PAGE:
Right? Maybe not.
A good consultant is a trusted advisor with the experience and expertise to help you accomplish your goals. In many cases, they can help you unpack your real needs, understand your true objectives, and work with you to determine and the best solutions. The person your predecessor hired might or might not fit the bill. Let me tell you a story about this scenario going well and then share examples of what can go wrong.
A few years ago, the Cleveland Foundation hired me to help their new program director design and launch what would become their largest grantmaking initiative in 93 years. The program director had had little input into my selection, but was simply told, “Meet your new consultant!” The program director didn’t feel like she had a choice in the matter, being so new to the organization, so I made it clear that I wanted to work together with her, in a way that supported her best. We took it one step at a time, focusing first on developing a relationship. We talked about our lives. I gave her the inside scoop on my favorite restaurants. She gave me parenting tips for the three children I was about to gain through marriage.
The outcome? We developed a fabulous working relationship and I helped her obtain board approval for the initiative. Later that year I invited her and her husband to my wedding. They had a blast. Six years later I noticed she still had my family Christmas photo card up in her office – in July. She has since hired my firm 9 times for additional projects.
We were lucky. We clicked, personally and professionally. We were able to develop a genuine relationship based on trust. My firm over-delivered, and so did she.
Sadly, it doesn’t always go so well.
Sometimes, an inherited consultant can be territorial, wary that a new individual contact within a client foundation may come in with a different agenda, or simply the wrong fit for you. Some are simply reluctant to change. Others may genuinely miss the loss of a great relationship with a predecessor. But whatever the reason, both consultant and client need try to make it work. Here are some of the road blocks that can keep that from happening:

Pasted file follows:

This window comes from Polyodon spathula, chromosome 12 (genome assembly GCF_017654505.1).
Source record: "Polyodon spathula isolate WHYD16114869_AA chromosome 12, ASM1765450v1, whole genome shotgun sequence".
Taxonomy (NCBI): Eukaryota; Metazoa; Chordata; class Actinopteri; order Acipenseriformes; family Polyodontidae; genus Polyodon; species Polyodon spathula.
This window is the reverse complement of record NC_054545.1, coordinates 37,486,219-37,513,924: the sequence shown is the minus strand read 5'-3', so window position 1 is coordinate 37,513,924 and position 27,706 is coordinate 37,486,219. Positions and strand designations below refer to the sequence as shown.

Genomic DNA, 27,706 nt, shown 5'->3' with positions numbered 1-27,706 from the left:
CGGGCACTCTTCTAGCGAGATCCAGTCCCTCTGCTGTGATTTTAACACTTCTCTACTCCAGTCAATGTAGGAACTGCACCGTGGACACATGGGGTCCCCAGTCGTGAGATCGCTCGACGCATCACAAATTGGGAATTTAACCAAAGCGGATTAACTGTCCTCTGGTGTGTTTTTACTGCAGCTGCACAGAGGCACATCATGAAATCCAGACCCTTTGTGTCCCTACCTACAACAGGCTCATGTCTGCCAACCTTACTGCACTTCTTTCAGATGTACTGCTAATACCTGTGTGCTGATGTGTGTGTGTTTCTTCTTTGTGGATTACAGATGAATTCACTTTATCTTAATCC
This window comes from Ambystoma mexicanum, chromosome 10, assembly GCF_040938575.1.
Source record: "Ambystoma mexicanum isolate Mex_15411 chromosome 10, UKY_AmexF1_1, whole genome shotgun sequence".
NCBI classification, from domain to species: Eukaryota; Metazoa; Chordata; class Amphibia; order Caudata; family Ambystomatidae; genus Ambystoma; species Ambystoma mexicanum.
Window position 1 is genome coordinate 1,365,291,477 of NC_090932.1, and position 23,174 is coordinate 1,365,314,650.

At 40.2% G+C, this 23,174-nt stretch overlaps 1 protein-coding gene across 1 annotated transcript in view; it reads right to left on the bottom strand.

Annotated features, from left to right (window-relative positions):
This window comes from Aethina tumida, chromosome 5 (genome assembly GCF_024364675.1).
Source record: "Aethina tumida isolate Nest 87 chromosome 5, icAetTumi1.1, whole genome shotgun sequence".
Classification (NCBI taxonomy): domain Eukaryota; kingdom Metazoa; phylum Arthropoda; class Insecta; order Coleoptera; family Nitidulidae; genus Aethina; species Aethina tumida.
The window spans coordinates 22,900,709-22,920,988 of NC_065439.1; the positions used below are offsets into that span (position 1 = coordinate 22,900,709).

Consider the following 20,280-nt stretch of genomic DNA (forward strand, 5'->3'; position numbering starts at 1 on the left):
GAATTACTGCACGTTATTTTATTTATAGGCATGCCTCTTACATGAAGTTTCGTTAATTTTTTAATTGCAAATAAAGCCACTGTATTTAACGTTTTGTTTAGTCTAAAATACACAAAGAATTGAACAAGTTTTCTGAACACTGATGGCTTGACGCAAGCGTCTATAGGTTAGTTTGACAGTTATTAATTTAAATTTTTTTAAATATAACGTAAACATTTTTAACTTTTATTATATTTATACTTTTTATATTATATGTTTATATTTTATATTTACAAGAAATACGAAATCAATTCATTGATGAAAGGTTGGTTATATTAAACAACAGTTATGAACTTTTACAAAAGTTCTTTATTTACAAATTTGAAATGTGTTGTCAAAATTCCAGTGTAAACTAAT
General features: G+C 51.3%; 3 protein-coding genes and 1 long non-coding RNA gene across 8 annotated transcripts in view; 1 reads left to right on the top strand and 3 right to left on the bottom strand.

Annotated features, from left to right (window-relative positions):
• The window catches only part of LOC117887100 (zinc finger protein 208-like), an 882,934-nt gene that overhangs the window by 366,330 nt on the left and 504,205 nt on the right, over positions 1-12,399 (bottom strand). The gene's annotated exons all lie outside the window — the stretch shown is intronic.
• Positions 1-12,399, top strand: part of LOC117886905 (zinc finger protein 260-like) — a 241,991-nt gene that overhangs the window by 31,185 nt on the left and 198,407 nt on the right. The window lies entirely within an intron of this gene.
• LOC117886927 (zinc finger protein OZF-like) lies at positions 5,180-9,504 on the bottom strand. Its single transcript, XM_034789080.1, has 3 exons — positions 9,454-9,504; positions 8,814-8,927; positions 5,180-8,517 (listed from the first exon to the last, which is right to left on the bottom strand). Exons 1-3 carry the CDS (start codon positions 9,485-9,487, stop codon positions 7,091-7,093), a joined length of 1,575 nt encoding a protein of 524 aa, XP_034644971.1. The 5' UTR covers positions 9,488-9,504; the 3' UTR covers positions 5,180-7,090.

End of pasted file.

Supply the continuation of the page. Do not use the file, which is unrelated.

- No relationship. As I explained above, successful engagements are rooted in strong relationships. These take time to build, and they require a comfortable give-and-take of both personal and professional information.
- No trust. Lack of trust is a deal-breaker. Both consultant and client need to feel that the other is working honestly with them and will defend their mutual decisions if needed.
- Consultant doesn’t bring the expertise you need. While your predecessor may have leaned heavily on a consultant for content knowledge but not for communications savvy, for example, your needs may be quite the opposite.
- Consultant doesn’t deliver. Your predecessor and the consultant may have fallen into a comfortable routine in which expectations were gradually lowered. As a result, the product your consultant delivers may seem sub-par.
- Your vision is different from your predecessor. The consultant you inherit may be highly capable, but pursuing an agenda that was established before your arrival (or even one you’ve been expressly hired to change).
- Consultant is great, but not for you or this project. Sometimes it just doesn’t “click” and it’s no one’s fault.
Inheriting a consultant can be the beginning of a wonderful relationship that provides depth and richness to both parties. Or, it can be a huge stumbling block. Bottom line? Enter an inherited relationship with an open mind and open eyes.
Next week, I’ll explain how to identify red flags and what to do about them. In the meantime, be honest, direct and flexible – and see where the path can lead.
Kris Putnam-Walkerly, MSW, is a philanthropy expert and author of the forthcoming book, Confident Giving. Learn more about her consulting and advising services for grantmakers, visit her website or read a case study.
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